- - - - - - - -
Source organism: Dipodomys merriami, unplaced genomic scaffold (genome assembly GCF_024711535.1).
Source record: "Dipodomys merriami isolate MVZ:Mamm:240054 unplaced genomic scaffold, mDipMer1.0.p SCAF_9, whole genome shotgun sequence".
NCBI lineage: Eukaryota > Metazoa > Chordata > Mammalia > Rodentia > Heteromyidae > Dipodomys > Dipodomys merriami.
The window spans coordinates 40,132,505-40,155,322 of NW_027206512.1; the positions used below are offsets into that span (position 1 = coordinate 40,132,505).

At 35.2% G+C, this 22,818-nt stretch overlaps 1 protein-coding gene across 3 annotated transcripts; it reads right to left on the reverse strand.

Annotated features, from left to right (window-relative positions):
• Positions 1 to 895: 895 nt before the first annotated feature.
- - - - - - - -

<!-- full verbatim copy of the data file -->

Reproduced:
Source organism: Dipodomys merriami, unplaced genomic scaffold (genome assembly GCF_024711535.1).
Source record: "Dipodomys merriami isolate MVZ:Mamm:240054 unplaced genomic scaffold, mDipMer1.0.p SCAF_9, whole genome shotgun sequence".
NCBI lineage: Eukaryota > Metazoa > Chordata > Mammalia > Rodentia > Heteromyidae > Dipodomys > Dipodomys merriami.
The window spans coordinates 40,132,505-40,155,322 of NW_027206512.1; the positions used below are offsets into that span (position 1 = coordinate 40,132,505).

At 35.2% G+C, this 22,818-nt stretch overlaps 1 protein-coding gene across 3 annotated transcripts; it reads right to left on the reverse strand.

Annotated features, from left to right (window-relative positions):
• Positions 1 to 895: 895 nt before the first annotated feature.